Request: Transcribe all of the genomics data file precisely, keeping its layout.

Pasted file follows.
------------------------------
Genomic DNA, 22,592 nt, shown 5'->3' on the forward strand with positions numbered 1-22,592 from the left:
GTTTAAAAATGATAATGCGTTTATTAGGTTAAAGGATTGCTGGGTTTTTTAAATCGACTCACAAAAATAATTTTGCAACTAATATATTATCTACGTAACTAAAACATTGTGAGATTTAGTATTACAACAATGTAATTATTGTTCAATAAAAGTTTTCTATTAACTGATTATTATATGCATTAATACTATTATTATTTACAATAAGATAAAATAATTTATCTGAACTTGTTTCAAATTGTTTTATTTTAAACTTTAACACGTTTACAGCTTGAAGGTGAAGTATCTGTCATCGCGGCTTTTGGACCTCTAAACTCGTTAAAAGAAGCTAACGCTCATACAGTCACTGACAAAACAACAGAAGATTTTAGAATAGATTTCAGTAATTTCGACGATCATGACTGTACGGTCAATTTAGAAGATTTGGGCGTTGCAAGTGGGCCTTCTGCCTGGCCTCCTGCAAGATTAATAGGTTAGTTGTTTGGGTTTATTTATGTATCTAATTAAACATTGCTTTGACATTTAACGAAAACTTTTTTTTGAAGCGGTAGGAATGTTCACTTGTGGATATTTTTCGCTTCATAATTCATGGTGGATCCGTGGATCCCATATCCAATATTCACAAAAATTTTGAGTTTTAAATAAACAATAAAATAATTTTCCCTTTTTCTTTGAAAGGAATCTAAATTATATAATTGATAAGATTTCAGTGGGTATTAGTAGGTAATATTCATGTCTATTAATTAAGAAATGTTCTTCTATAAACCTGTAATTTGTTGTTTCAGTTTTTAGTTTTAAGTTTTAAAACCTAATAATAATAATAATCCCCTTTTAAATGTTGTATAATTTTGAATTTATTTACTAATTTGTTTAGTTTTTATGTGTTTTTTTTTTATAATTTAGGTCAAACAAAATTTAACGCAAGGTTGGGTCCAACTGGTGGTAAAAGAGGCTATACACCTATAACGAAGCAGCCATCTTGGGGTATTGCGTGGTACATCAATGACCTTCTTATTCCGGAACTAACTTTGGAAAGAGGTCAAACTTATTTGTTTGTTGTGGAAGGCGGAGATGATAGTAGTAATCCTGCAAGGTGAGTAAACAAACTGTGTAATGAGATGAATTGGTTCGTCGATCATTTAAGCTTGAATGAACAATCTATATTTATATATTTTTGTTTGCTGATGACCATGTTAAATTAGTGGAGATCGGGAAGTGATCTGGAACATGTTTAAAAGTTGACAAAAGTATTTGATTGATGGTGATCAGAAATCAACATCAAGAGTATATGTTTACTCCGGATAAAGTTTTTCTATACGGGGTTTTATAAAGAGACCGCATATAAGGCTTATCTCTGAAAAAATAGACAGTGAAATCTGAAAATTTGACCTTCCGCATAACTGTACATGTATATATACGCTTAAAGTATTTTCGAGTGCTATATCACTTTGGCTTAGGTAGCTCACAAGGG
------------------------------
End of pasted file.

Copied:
Genomic DNA, 22,592 nt, shown 5'->3' on the forward strand with positions numbered 1-22,592 from the left:
GTTTAAAAATGATAATGCGTTTATTAGGTTAAAGGATTGCTGGGTTTTTTAAATCGACTCACAAAAATAATTTTGCAACTAATATATTATCTACGTAACTAAAACATTGTGAGATTTAGTATTACAACAATGTAATTATTGTTCAATAAAAGTTTTCTATTAACTGATTATTATATGCATTAATACTATTATTATTTACAATAAGATAAAATAATTTATCTGAACTTGTTTCAAATTGTTTTATTTTAAACTTTAACACGTTTACAGCTTGAAGGTGAAGTATCTGTCATCGCGGCTTTTGGACCTCTAAACTCGTTAAAAGAAGCTAACGCTCATACAGTCACTGACAAAACAACAGAAGATTTTAGAATAGATTTCAGTAATTTCGACGATCATGACTGTACGGTCAATTTAGAAGATTTGGGCGTTGCAAGTGGGCCTTCTGCCTGGCCTCCTGCAAGATTAATAGGTTAGTTGTTTGGGTTTATTTATGTATCTAATTAAACATTGCTTTGACATTTAACGAAAACTTTTTTTTGAAGCGGTAGGAATGTTCACTTGTGGATATTTTTCGCTTCATAATTCATGGTGGATCCGTGGATCCCATATCCAATATTCACAAAAATTTTGAGTTTTAAATAAACAATAAAATAATTTTCCCTTTTTCTTTGAAAGGAATCTAAATTATATAATTGATAAGATTTCAGTGGGTATTAGTAGGTAATATTCATGTCTATTAATTAAGAAATGTTCTTCTATAAACCTGTAATTTGTTGTTTCAGTTTTTAGTTTTAAGTTTTAAAACCTAATAATAATAATAATCCCCTTTTAAATGTTGTATAATTTTGAATTTATTTACTAATTTGTTTAGTTTTTATGTGTTTTTTTTTTATAATTTAGGTCAAACAAAATTTAACGCAAGGTTGGGTCCAACTGGTGGTAAAAGAGGCTATACACCTATAACGAAGCAGCCATCTTGGGGTATTGCGTGGTACATCAATGACCTTCTTATTCCGGAACTAACTTTGGAAAGAGGTCAAACTTATTTGTTTGTTGTGGAAGGCGGAGATGATAGTAGTAATCCTGCAAGGTGAGTAAACAAACTGTGTAATGAGATGAATTGGTTCGTCGATCATTTAAGCTTGAATGAACAATCTATATTTATATATTTTTGTTTGCTGATGACCATGTTAAATTAGTGGAGATCGGGAAGTGATCTGGAACATGTTTAAAAGTTGACAAAAGTATTTGATTGATGGTGATCAGAAATCAACATCAAGAGTATATGTTTACTCCGGATAAAGTTTTTCTATACGGGGTTTTATAAAGAGACCGCATATAAGGCTTATCTCTGAAAAAATAGACAGTGAAATCTGAAAATTTGACCTTCCGCATAACTGTACATGTATATATACGCTTAAAGTATTTTCGAGTGCTATATCACTTTGGCTTAGGTAGCTCACAAGGG